Pandemic: The Coronavirus is Here to Stay For Now
Over the past two months, the COVID-19 coronavirus outbreak has spiraled out of control. Increasingly, people outside of China, where the virus originated, have started to display its symptoms. In response, countries around the world have imposed travel bans, quarantining millions and isolating hundreds of sick people in an attempt to stop the spread of the new virus. However, as of Feb. 23, 2020, there were 78,000 cases of COVID-19 in at least 29 countries, including a spike of cases in Italy, Iran and South Korea, as well as an ongoing outbreak on a cruise ship off of Japan. We are likely facing a pandemic or may already be experiencing one. The World Health Organization (WHO) Director-General Tedros Adhanom Ghebreyesus said, “Our window of opportunity [for containing the virus] is narrowing so we need to act quickly before it closes completely.”
Other public health experts think that the window has already closed. They fear that new developments in this outbreak suggest that containing the virus may no longer be possible. Anthony Fauci, head of the National Institute of Allergy and Infectious Diseases, remarked that once several countries have widespread transmission, spillover into other countries is inevitable. One of the top officials at the Centers for Disease Control and Prevention warned Americans on Feb. 25 that health experts foresee the novel coronavirus that has killed thousands spreading in the United States. “We expect we will see community spread in this country,” said Dr. Nancy Messonnier, director of the CDC's National Center for Immunization and Respiratory Diseases. “It's not so much a question of if this will happen anymore, but rather more a question of exactly when this will happen and how many people in this country will have severe illness.” On Feb. 25, Trump put Vice President Mike Pence in charge of the Coronavirus response.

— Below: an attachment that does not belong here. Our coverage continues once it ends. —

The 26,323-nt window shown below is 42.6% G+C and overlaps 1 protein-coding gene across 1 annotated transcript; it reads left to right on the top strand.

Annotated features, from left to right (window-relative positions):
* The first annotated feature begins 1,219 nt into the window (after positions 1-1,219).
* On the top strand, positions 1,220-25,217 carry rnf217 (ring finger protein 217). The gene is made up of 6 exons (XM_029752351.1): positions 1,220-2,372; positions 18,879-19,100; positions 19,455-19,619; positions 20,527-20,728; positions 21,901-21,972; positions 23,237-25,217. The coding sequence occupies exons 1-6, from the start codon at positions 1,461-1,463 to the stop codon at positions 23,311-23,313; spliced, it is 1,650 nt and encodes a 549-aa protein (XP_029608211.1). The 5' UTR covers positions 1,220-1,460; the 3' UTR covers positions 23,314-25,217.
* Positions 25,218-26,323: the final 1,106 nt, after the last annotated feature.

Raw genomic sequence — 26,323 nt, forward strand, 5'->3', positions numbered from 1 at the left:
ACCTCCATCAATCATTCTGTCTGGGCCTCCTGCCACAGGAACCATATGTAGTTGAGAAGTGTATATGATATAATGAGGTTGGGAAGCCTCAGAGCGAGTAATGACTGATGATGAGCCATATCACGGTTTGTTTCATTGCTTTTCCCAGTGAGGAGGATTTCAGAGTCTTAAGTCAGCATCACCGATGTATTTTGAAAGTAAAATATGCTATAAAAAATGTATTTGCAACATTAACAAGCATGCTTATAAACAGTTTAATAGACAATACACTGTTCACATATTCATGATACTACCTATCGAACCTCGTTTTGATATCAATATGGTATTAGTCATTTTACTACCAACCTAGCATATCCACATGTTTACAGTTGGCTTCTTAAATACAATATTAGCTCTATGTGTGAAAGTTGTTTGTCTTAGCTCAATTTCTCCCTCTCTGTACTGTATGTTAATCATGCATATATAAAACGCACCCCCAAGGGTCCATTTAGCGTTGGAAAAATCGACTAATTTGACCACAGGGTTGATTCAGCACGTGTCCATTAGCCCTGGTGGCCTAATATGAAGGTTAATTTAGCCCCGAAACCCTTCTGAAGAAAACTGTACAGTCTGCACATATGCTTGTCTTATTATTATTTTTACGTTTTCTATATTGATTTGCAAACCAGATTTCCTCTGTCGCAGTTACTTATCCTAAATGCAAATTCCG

Public health officials must accept the fact that the coronavirus has already spread, and need to move into a new phase of preparing for a pandemic.
What makes the coronavirus so contagious is that it spreads by human to human transmission, just as easily as the flu. As a result, once a few humans become infected with the virus, the chances that others will come in contact with an infected person increase rapidly. Symptoms of the coronavirus include coughing, fever and shortness of breath. At this point, the outbreak could continue spreading at a rapid pace, moving into new regions and across the globe quite quickly, given the increasing mobility and travel within and between societies today.
As of Feb. 23, there have been more than 1,800 reported cases of COVID-19 outside of China in at least 29 countries. South Korea has now reported the most cases of the coronavirus outside of China, with 602. The country’s president, Moon Jae-in, has put South Korea on its highest level alert over the outbreak, giving cities the ability to impose their own containment measures. Italy is also “now home to the biggest COVID-19 outbreak outside of Asia.” So far, 132 people have confirmed infections, including at least two deaths. Italy has imposed severe measures to try and stop the spread of the virus. Sporting, religious and cultural events are being canceled as well as university classes. Many people have been fined if they tried to enter or leave areas where the outbreak is present, including 11 towns in the Lombardy region.